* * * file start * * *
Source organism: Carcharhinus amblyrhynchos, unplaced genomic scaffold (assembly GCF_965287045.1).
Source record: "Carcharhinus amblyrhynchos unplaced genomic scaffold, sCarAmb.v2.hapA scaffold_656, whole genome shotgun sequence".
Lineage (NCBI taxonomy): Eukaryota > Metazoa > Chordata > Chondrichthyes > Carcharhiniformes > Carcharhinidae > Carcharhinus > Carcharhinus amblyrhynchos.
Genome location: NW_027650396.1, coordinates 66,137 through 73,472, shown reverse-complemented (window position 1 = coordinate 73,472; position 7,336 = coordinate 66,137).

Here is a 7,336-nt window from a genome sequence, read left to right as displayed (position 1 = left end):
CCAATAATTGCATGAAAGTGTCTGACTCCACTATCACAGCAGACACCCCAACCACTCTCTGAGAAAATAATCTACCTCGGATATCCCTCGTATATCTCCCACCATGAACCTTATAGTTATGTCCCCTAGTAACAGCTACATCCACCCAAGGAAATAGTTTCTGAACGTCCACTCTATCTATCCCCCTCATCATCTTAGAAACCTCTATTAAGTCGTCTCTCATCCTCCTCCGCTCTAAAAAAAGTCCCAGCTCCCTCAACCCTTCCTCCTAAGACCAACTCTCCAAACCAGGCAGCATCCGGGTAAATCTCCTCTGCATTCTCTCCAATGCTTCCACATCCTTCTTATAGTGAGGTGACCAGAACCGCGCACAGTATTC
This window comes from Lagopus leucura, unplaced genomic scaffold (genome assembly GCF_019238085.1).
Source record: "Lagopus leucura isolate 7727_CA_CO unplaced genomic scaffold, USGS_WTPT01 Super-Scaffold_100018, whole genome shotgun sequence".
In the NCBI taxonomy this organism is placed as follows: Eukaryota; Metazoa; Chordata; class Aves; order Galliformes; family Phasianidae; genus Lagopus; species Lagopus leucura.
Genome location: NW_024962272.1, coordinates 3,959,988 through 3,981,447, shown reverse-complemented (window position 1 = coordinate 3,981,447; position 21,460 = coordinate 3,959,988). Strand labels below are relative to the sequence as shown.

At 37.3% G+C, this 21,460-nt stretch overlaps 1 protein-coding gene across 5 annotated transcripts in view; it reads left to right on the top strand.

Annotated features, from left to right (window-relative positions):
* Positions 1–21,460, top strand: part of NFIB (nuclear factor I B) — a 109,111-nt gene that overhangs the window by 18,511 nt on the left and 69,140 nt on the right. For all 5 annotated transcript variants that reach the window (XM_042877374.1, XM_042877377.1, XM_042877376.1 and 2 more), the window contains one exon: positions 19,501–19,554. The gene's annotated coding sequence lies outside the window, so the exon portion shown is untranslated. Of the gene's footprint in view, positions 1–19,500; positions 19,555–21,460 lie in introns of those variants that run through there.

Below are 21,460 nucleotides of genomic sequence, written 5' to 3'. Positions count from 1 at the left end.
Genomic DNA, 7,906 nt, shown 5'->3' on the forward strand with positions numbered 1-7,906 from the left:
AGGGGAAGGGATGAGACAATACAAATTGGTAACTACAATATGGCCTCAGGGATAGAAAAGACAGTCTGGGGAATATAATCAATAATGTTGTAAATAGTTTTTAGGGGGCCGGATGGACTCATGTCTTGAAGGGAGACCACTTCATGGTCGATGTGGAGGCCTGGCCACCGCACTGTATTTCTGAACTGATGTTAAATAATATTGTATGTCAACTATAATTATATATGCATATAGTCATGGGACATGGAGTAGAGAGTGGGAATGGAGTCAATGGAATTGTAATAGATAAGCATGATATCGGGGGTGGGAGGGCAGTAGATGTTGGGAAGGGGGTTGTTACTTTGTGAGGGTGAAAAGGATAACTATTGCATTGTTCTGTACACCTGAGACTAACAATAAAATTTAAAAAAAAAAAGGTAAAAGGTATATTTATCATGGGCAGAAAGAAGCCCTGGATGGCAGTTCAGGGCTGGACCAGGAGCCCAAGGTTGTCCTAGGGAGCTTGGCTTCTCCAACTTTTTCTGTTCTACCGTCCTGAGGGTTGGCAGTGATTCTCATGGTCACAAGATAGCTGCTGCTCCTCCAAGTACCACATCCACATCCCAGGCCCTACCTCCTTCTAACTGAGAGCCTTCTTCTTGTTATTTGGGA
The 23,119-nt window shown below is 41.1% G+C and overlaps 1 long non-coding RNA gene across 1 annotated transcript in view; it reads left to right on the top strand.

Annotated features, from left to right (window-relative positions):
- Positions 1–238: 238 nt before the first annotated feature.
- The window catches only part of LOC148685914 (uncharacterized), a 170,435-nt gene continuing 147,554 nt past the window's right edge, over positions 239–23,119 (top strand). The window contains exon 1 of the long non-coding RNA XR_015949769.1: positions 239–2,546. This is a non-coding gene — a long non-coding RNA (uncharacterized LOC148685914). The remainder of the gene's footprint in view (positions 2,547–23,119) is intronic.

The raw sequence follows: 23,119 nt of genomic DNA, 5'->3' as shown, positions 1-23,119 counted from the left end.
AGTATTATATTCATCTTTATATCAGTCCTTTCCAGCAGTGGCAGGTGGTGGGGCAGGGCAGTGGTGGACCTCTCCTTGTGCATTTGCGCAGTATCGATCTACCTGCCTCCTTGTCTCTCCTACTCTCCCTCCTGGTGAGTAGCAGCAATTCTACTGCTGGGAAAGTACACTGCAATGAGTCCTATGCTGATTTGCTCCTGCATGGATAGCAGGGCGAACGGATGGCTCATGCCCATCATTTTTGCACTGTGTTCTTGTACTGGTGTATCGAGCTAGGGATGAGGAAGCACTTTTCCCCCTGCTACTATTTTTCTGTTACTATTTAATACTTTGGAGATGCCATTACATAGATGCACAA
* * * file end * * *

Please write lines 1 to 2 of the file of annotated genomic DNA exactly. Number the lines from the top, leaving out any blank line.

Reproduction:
Source organism: Carcharhinus amblyrhynchos, unplaced genomic scaffold (assembly GCF_965287045.1).
Source record: "Carcharhinus amblyrhynchos unplaced genomic scaffold, sCarAmb.v2.hapA scaffold_656, whole genome shotgun sequence".